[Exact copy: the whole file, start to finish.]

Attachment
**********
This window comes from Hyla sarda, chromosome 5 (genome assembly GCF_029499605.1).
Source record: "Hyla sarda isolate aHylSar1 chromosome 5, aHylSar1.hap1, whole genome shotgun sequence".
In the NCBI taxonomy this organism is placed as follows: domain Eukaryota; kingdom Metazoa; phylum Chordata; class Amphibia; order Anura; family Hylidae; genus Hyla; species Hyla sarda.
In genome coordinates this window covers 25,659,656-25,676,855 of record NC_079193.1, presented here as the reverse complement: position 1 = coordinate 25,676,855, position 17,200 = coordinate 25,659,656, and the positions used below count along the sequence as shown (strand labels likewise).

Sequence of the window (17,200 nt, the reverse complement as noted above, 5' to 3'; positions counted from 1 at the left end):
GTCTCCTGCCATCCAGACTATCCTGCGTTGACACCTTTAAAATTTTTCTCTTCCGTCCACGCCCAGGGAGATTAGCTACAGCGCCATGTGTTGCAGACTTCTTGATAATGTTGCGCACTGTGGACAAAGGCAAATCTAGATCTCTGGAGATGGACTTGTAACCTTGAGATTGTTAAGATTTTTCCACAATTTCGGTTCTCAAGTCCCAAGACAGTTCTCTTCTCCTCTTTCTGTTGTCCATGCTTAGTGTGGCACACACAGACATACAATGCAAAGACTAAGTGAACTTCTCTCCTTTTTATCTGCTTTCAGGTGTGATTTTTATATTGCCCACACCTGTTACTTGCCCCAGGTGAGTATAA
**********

This window comes from Hyla sarda, chromosome 5 (genome assembly GCF_029499605.1).
Source record: "Hyla sarda isolate aHylSar1 chromosome 5, aHylSar1.hap1, whole genome shotgun sequence".
In the NCBI taxonomy this organism is placed as follows: domain Eukaryota; kingdom Metazoa; phylum Chordata; class Amphibia; order Anura; family Hylidae; genus Hyla; species Hyla sarda.
In genome coordinates this window covers 25,659,656-25,676,855 of record NC_079193.1, presented here as the reverse complement: position 1 = coordinate 25,676,855, position 17,200 = coordinate 25,659,656, and the positions used below count along the sequence as shown (strand labels likewise).

Sequence of the window (17,200 nt, the reverse complement as noted above, 5' to 3'; positions counted from 1 at the left end):
GTCTCCTGCCATCCAGACTATCCTGCGTTGACACCTTTAAAATTTTTCTCTTCCGTCCACGCCCAGGGAGATTAGCTACAGCGCCATGTGTTGCAGACTTCTTGATAATGTTGCGCACTGTGGACAAAGGCAAATCTAGATCTCTGGAGATGGACTTGTAACCTTGAGATTGTTAAGATTTTTCCACAATTTCGGTTCTCAAGTCCCAAGACAGTTCTCTTCTCCTCTTTCTGTTGTCCATGCTTAGTGTGGCACACACAGACATACAATGCAAAGACTAAGTGAACTTCTCTCCTTTTTATCTGCTTTCAGGTGTGATTTTTATATTGCCCACACCTGTTACTTGCCCCAGGTGAGTATAA